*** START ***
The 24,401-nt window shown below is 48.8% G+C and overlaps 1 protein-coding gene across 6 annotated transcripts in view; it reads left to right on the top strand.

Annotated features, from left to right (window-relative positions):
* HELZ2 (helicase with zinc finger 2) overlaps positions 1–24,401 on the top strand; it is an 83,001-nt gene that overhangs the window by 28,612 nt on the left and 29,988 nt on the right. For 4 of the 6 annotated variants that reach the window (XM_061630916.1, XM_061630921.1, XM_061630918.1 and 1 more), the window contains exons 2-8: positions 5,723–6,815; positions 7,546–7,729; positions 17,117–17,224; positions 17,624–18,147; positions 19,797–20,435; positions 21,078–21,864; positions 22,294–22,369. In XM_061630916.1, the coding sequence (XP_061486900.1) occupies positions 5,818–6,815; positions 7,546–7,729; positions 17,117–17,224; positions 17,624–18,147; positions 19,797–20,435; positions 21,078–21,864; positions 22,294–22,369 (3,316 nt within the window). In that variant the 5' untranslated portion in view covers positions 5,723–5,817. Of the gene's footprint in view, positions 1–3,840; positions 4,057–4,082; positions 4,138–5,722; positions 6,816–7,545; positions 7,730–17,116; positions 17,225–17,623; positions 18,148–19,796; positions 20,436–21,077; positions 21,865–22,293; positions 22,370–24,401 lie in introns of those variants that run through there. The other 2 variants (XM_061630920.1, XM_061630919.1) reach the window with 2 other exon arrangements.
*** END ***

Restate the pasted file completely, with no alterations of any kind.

The 24,401-nt window shown below is 48.8% G+C and overlaps 1 protein-coding gene across 6 annotated transcripts in view; it reads left to right on the top strand.

Annotated features, from left to right (window-relative positions):
* HELZ2 (helicase with zinc finger 2) overlaps positions 1–24,401 on the top strand; it is an 83,001-nt gene that overhangs the window by 28,612 nt on the left and 29,988 nt on the right. For 4 of the 6 annotated variants that reach the window (XM_061630916.1, XM_061630921.1, XM_061630918.1 and 1 more), the window contains exons 2-8: positions 5,723–6,815; positions 7,546–7,729; positions 17,117–17,224; positions 17,624–18,147; positions 19,797–20,435; positions 21,078–21,864; positions 22,294–22,369. In XM_061630916.1, the coding sequence (XP_061486900.1) occupies positions 5,818–6,815; positions 7,546–7,729; positions 17,117–17,224; positions 17,624–18,147; positions 19,797–20,435; positions 21,078–21,864; positions 22,294–22,369 (3,316 nt within the window). In that variant the 5' untranslated portion in view covers positions 5,723–5,817. Of the gene's footprint in view, positions 1–3,840; positions 4,057–4,082; positions 4,138–5,722; positions 6,816–7,545; positions 7,730–17,116; positions 17,225–17,623; positions 18,148–19,796; positions 20,436–21,077; positions 21,865–22,293; positions 22,370–24,401 lie in introns of those variants that run through there. The other 2 variants (XM_061630920.1, XM_061630919.1) reach the window with 2 other exon arrangements.